His first loss as a professional pales in comparison to the obstacles lightweight contender Ghislain “Mani” Maduma (16-1, 10 KOs) has overcome outside the ring.
This past May, 31 in front of 80,000 hostile fans supporting hometown favorite “Mighty” Kevin Mitchell (38-2, 28 KOs) at famed Wembley Stadium in London, Maduma led after 10 rounds on all three judges’ scorecards by identical scores, 96-94, winning six rounds as he entered the 11th round, in which he was stopped after getting dropped by a left hook.
“It was tough dealing with my first loss but, how I performed was more important, and I did perform well in what I call a setback,” Maduma said. “Most of all I learned a lot about myself. I felt so much pressure going into the fight but I felt relaxed during it and 80,000 fans didn’t make a difference. It was a very good experience for me and now I really know how good I can be.
“I got a little tired at the end but, in the biggest fight of my career, I got too confident and starting fighting as if I had already won. It was just my fault because I was winning easy, felt confident, and got caught. Maybe the ref stopped the fight a little too early, but it was my fault, not the ref’s, because I didn’t finish well. It was a positive learning experience for me. I went into a big fight with only 16 fights (85 rounds), fighting outside of Canada for the first time, and he was fighting at home in his 40th pro fight (194 rounds). My mistake was due to lack of experience, staying focused, and finishing. I learned a lot and will come back stronger.”
Maduma’s promoter, Camille Estephan (Eye of the Tiger Management), agrees with his gifted fighter. “I truly feel that, as Ghislain himself said, he needed this experience against Mitchell and it was a step back for him but now 10 forward. A defeat can often derail some athletes, while others are propelled to new heights in their careers. I believe Ghislain has the character and intelligence that will allow him to learn from this and become a better fighter. It is scary to think that this guy can become better. Time will tell but we will do all that’s necessary, like always, for him to reach the top.”
Maduma was born in the Democratic Republic of Congo and left his parents at the age of 12 to relocate in the Hochelgaga-Maisonneuve district of Montreal, switching poverty at home for what turned out to be a new life riddled with racism and hatred.
“Compared to my life,” Maduma explained, “my loss was just a setback. I lost a big fight but got more recognition than I had in my 16 wins, which was a big step in my career. From where I came from in the Congo, I know I’m a very lucky guy to be where I am today. I’m blessed. I’ve taken every positive from my last fight and I’m moving forward. The loss hurt, for sure, but I will be a better fighter because of it. I can’t wait to see what’s next.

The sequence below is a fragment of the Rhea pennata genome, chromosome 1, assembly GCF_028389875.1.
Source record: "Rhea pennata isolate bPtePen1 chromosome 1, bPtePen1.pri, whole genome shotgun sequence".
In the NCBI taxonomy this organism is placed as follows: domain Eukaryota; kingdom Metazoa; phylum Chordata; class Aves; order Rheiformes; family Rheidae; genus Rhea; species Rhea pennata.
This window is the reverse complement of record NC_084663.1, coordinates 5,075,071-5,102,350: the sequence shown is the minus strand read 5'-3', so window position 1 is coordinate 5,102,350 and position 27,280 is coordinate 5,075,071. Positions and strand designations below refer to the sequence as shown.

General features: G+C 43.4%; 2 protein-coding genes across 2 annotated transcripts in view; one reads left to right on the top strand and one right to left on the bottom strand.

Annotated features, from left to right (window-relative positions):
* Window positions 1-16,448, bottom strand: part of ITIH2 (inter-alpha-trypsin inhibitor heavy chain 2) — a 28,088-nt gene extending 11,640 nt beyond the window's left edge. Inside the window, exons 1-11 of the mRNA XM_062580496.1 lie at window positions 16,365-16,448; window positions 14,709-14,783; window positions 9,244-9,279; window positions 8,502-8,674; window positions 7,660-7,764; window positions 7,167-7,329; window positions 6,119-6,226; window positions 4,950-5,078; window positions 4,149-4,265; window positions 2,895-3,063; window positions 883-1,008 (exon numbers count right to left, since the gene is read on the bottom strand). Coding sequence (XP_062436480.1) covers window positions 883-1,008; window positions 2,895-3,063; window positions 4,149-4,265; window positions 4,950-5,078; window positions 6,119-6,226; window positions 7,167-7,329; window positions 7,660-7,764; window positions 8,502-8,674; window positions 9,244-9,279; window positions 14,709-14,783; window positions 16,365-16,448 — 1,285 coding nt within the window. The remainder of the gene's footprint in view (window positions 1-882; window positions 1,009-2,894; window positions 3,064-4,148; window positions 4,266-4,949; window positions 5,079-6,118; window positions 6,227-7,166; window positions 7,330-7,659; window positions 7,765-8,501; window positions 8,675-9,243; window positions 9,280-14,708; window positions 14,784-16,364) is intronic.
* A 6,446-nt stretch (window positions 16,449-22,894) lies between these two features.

“It was tough living in the quarter of Montreal with a lot of skin heads, before I started boxing, when I was 13-14. Boxing saved me by helping me see people all over Canada, including other parts of Montreal and Quebec, and they were not like those where I was living. People were different than what I knew. Today is like a dream come true, what I’ve always thought about, and now it’s real.”
Maduma punch Last month, Maduma returned home to Kinshasa (Congo) to visit family, especially his mother who he hadn’t see in seven years, and old friends. Ghislain was so moved by his homecoming experience that he has started a foundation, committing 10-percent of his purses earmarked for Congolese organizations, the first heading to an orphanage for AIDS patients.
Maduma was approached by Congo officials during his recent visit about fighting this October in Kinshasa to celebrate the 40th anniversary of “The Rumble in the Jungle” in which Muhammad Ali knocked out George Foreman in the eighth round. (Note: Congo was formerly known as Zaire)
“Boxing fans there know me and they are very interested in working to have me fight there,” Maduma noted. “I’m hoping that Camille can make it happen. Congo will always be my home but I also know how lucky I am to live in Canada. When you fight for Camille, you become part of the Eye of the Tiger family….for life! So, I fight for myself and my family, but I represent Congo and Canada because these two different countries are what have made me. I know I’m lucky because I’m one of the best fighters in the world and someday I will be world champion.”
“The will is there on both sides to make this fight happen and I hope we will have an announcement soon,” Estephan added. “To celebrate the anniversary of Ali vs. Foreman would be a tremendous honor. We will have Maduma ready for the performance of his career in his native Congo.”